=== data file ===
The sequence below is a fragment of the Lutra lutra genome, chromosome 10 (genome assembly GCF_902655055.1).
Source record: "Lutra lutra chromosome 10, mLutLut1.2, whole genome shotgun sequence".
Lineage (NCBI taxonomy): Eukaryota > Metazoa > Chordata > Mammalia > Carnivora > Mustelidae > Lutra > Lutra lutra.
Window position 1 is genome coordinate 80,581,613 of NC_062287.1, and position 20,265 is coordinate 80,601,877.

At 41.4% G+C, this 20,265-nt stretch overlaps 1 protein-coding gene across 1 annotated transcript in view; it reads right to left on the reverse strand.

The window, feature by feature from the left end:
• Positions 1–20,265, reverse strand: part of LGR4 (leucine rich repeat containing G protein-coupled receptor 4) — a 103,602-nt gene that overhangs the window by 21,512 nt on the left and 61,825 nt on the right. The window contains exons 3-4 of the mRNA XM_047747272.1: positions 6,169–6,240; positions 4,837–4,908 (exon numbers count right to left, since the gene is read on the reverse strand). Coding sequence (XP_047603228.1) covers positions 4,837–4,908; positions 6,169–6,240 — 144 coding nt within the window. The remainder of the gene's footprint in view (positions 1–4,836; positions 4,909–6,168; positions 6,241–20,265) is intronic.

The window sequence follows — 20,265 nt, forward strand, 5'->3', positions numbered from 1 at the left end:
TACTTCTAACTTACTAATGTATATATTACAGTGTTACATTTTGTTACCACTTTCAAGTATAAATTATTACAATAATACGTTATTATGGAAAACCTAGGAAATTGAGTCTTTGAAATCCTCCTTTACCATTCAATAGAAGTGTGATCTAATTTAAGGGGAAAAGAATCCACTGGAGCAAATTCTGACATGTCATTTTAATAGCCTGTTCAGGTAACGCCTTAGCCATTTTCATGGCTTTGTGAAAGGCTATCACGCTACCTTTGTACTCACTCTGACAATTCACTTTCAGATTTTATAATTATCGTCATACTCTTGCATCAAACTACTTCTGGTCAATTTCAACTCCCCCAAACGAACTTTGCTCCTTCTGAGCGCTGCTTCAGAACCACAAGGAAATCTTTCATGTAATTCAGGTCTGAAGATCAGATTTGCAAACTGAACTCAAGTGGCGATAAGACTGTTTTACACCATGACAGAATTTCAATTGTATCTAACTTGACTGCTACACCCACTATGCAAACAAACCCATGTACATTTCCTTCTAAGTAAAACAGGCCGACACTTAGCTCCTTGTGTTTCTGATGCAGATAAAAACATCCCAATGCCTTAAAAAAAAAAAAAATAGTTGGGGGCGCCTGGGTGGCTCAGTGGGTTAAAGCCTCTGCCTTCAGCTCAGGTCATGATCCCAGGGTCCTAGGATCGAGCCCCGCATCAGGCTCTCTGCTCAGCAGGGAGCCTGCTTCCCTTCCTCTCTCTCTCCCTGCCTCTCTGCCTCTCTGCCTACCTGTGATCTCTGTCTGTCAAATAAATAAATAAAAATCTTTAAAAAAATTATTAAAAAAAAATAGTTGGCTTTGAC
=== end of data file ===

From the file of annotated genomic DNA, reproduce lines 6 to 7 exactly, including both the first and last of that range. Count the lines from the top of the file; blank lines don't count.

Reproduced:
The window, feature by feature from the left end:
• Positions 1–20,265, reverse strand: part of LGR4 (leucine rich repeat containing G protein-coupled receptor 4) — a 103,602-nt gene that overhangs the window by 21,512 nt on the left and 61,825 nt on the right. The window contains exons 3-4 of the mRNA XM_047747272.1: positions 6,169–6,240; positions 4,837–4,908 (exon numbers count right to left, since the gene is read on the reverse strand). Coding sequence (XP_047603228.1) covers positions 4,837–4,908; positions 6,169–6,240 — 144 coding nt within the window. The remainder of the gene's footprint in view (positions 1–4,836; positions 4,909–6,168; positions 6,241–20,265) is intronic.